I stumbled across the term “hacksilver” on the History Blog the other day and decided to look into it, as I often do when I encounter unfamiliar words. It refers to silver items cut or bent into convenient sizes for use as currency, and it was apparently a common practice, especially among the Vikings, to use looted items of gold or silver this way.
I will absolutely have to remember to implement this in D&D. For one it makes more sense that vast piles of valuable metals are not minted coins at all.
I can see a tribe of goblins or kobolds accumulating a pile of coins a few at a time by stealing them from travelers and trading stolen livestock to orcs or whatever, and humanoids and humans would probably be very likely to make hacksilver out of their loot. Demihumans, who appreciate the aesthetics of crafted items, would not though.
And surely a dragon just carries off all the gold implements in a temple or palace before razing it, and keeps it intact; other monsters might collect shiny stuff from the ruins they haunt, including some coins but not a lot of those get left behind when a civilization falls (looting, hoarding, etc.).
Convenient coinage might appear in dungeons because the malevolent force that inhabits the underworld knows coins attract explorers to their doom, though, or because the dungeon inhabitants are actively minting coinage for their agents above-ground to use to bribe and buy from the civilized.
But most humanoids, bandits, raiders, and so on will have converted gold and silver items into hacksilver, either for dividing plunder or because they have no ability or interest in minting. You could just have a percentage die roll determine how much of the loot PCs find is in coinage (& hacksilver), and how much is in ingots and larger items for most monsters, but assume monsters with really vast hoards are probably collecting large items rather than coins (and certainly not bothering to make hacksilver).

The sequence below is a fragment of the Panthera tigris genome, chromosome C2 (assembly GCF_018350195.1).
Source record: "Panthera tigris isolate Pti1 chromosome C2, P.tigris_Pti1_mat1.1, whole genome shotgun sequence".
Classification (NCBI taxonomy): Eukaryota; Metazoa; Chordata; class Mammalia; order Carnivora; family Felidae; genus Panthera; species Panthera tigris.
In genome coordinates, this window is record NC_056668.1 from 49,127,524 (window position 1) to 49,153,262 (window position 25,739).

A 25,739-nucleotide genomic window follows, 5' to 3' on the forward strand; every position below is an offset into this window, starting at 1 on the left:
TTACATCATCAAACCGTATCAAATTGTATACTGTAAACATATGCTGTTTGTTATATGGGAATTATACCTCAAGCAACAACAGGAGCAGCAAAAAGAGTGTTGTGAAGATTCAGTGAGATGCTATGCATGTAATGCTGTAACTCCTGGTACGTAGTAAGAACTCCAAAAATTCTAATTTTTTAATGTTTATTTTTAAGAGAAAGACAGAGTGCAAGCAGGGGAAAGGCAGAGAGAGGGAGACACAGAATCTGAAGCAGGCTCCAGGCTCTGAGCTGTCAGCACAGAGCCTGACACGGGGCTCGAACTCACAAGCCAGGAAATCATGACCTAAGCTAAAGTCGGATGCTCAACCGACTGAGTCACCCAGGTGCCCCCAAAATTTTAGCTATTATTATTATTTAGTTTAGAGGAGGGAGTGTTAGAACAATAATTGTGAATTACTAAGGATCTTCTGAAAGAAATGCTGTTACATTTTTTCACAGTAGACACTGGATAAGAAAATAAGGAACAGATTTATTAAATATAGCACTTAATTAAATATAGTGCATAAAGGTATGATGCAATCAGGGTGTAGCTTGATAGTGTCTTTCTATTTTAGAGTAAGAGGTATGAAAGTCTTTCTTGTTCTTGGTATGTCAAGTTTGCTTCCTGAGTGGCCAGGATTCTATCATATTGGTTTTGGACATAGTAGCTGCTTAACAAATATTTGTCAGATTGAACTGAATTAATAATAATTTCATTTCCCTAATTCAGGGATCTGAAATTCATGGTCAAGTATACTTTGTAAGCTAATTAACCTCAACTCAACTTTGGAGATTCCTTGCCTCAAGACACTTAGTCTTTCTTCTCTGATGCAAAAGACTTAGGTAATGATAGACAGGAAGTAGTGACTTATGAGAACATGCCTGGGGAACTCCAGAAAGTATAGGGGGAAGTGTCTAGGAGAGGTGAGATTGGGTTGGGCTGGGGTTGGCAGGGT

I think this probably inverts the normal relationship between portability and treasures in D&D — usually, you think of items as being more ‘portable’ because a single finely-crafted item might be worth more than its weight in metal. So really the trade off should probably be that if you haul a golden platter, three feet across and worth 1000 gold pieces, back to town, no-one can afford to buy it from you, but if you hack it into gold pieces, you get 2/3 or 1/2 the value in hacksilver (well, hackgold) that can be readily spent. I kind of like the idea of an adventurer breaking an arm off of a silver candelabra to pay for his room and board, or pulling gold links off a chain necklace to by more oil and rope. Also, you might allow coins and hacksilver to be more portable (like 100 to a pound of encumbrance rather than 10), but the tradeoff again is that you would take extra time to hack the items up, or else need to make extra trips or be badly overburdened to bring all those plates, candlesticks, and so on out of the dungeon!